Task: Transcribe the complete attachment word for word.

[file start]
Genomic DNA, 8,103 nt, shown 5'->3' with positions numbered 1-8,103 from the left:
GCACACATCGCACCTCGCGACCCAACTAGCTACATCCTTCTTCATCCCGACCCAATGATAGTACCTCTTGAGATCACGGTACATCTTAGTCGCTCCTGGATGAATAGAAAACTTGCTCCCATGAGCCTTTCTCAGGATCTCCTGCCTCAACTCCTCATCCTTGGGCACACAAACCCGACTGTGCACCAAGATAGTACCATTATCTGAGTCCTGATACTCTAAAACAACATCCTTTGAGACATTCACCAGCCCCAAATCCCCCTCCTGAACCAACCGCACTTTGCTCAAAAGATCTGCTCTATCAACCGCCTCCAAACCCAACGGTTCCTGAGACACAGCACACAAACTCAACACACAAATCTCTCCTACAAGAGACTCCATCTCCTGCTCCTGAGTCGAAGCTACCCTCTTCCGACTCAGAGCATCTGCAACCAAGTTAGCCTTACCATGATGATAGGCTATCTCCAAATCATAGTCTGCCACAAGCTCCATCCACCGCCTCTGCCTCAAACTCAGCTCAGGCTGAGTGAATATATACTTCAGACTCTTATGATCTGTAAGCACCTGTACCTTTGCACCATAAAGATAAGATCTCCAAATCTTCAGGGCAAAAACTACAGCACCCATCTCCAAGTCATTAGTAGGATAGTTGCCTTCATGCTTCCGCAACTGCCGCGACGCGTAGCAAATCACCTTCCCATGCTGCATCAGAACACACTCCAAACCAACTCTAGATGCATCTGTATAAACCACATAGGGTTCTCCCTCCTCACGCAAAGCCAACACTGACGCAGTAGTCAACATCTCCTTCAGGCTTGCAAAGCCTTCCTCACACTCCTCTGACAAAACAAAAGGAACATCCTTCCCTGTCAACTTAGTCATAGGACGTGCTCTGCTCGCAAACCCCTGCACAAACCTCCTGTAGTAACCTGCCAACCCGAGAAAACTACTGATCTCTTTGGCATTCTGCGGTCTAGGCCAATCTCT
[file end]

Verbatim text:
Genomic DNA, 8,103 nt, shown 5'->3' with positions numbered 1-8,103 from the left:
GCACACATCGCACCTCGCGACCCAACTAGCTACATCCTTCTTCATCCCGACCCAATGATAGTACCTCTTGAGATCACGGTACATCTTAGTCGCTCCTGGATGAATAGAAAACTTGCTCCCATGAGCCTTTCTCAGGATCTCCTGCCTCAACTCCTCATCCTTGGGCACACAAACCCGACTGTGCACCAAGATAGTACCATTATCTGAGTCCTGATACTCTAAAACAACATCCTTTGAGACATTCACCAGCCCCAAATCCCCCTCCTGAACCAACCGCACTTTGCTCAAAAGATCTGCTCTATCAACCGCCTCCAAACCCAACGGTTCCTGAGACACAGCACACAAACTCAACACACAAATCTCTCCTACAAGAGACTCCATCTCCTGCTCCTGAGTCGAAGCTACCCTCTTCCGACTCAGAGCATCTGCAACCAAGTTAGCCTTACCATGATGATAGGCTATCTCCAAATCATAGTCTGCCACAAGCTCCATCCACCGCCTCTGCCTCAAACTCAGCTCAGGCTGAGTGAATATATACTTCAGACTCTTATGATCTGTAAGCACCTGTACCTTTGCACCATAAAGATAAGATCTCCAAATCTTCAGGGCAAAAACTACAGCACCCATCTCCAAGTCATTAGTAGGATAGTTGCCTTCATGCTTCCGCAACTGCCGCGACGCGTAGCAAATCACCTTCCCATGCTGCATCAGAACACACTCCAAACCAACTCTAGATGCATCTGTATAAACCACATAGGGTTCTCCCTCCTCACGCAAAGCCAACACTGACGCAGTAGTCAACATCTCCTTCAGGCTTGCAAAGCCTTCCTCACACTCCTCTGACAAAACAAAAGGAACATCCTTCCCTGTCAACTTAGTCATAGGACGTGCTCTGCTCGCAAACCCCTGCACAAACCTCCTGTAGTAACCTGCCAACCCGAGAAAACTACTGATCTCTTTGGCATTCTGCGGTCTAGGCCAATCTCT